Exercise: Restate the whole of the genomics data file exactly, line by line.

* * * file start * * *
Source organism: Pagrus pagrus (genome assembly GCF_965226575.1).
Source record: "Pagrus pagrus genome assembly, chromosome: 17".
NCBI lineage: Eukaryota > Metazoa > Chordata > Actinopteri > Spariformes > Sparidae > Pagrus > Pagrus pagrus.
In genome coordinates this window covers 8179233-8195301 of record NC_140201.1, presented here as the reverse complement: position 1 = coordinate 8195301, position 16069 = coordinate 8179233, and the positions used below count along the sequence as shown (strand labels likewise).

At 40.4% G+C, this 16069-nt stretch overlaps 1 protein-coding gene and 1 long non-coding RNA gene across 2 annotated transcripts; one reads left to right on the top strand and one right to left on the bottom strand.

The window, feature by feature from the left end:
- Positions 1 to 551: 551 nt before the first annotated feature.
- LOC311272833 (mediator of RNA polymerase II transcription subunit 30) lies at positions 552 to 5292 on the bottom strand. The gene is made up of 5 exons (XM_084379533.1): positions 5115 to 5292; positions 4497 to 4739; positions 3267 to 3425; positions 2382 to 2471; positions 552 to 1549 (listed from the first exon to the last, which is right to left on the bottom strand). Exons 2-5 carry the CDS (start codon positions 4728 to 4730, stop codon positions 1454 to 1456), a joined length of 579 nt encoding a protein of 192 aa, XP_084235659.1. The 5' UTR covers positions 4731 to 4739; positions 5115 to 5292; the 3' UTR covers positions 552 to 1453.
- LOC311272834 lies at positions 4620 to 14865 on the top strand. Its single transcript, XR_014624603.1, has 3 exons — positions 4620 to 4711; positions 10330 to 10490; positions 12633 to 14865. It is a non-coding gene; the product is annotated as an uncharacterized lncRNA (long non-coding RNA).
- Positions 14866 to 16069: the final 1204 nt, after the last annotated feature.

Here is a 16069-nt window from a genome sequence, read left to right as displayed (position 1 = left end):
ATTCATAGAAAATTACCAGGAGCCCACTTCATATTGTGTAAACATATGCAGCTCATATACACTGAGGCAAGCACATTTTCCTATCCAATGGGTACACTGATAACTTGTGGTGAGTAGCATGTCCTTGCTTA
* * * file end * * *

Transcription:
Source organism: Pagrus pagrus (genome assembly GCF_965226575.1).
Source record: "Pagrus pagrus genome assembly, chromosome: 17".
NCBI lineage: Eukaryota > Metazoa > Chordata > Actinopteri > Spariformes > Sparidae > Pagrus > Pagrus pagrus.
In genome coordinates this window covers 8179233-8195301 of record NC_140201.1, presented here as the reverse complement: position 1 = coordinate 8195301, position 16069 = coordinate 8179233, and the positions used below count along the sequence as shown (strand labels likewise).

At 40.4% G+C, this 16069-nt stretch overlaps 1 protein-coding gene and 1 long non-coding RNA gene across 2 annotated transcripts; one reads left to right on the top strand and one right to left on the bottom strand.

The window, feature by feature from the left end:
- Positions 1 to 551: 551 nt before the first annotated feature.
- LOC311272833 (mediator of RNA polymerase II transcription subunit 30) lies at positions 552 to 5292 on the bottom strand. The gene is made up of 5 exons (XM_084379533.1): positions 5115 to 5292; positions 4497 to 4739; positions 3267 to 3425; positions 2382 to 2471; positions 552 to 1549 (listed from the first exon to the last, which is right to left on the bottom strand). Exons 2-5 carry the CDS (start codon positions 4728 to 4730, stop codon positions 1454 to 1456), a joined length of 579 nt encoding a protein of 192 aa, XP_084235659.1. The 5' UTR covers positions 4731 to 4739; positions 5115 to 5292; the 3' UTR covers positions 552 to 1453.
- LOC311272834 lies at positions 4620 to 14865 on the top strand. Its single transcript, XR_014624603.1, has 3 exons — positions 4620 to 4711; positions 10330 to 10490; positions 12633 to 14865. It is a non-coding gene; the product is annotated as an uncharacterized lncRNA (long non-coding RNA).
- Positions 14866 to 16069: the final 1204 nt, after the last annotated feature.

Here is a 16069-nt window from a genome sequence, read left to right as displayed (position 1 = left end):
ATTCATAGAAAATTACCAGGAGCCCACTTCATATTGTGTAAACATATGCAGCTCATATACACTGAGGCAAGCACATTTTCCTATCCAATGGGTACACTGATAACTTGTGGTGAGTAGCATGTCCTTGCTTA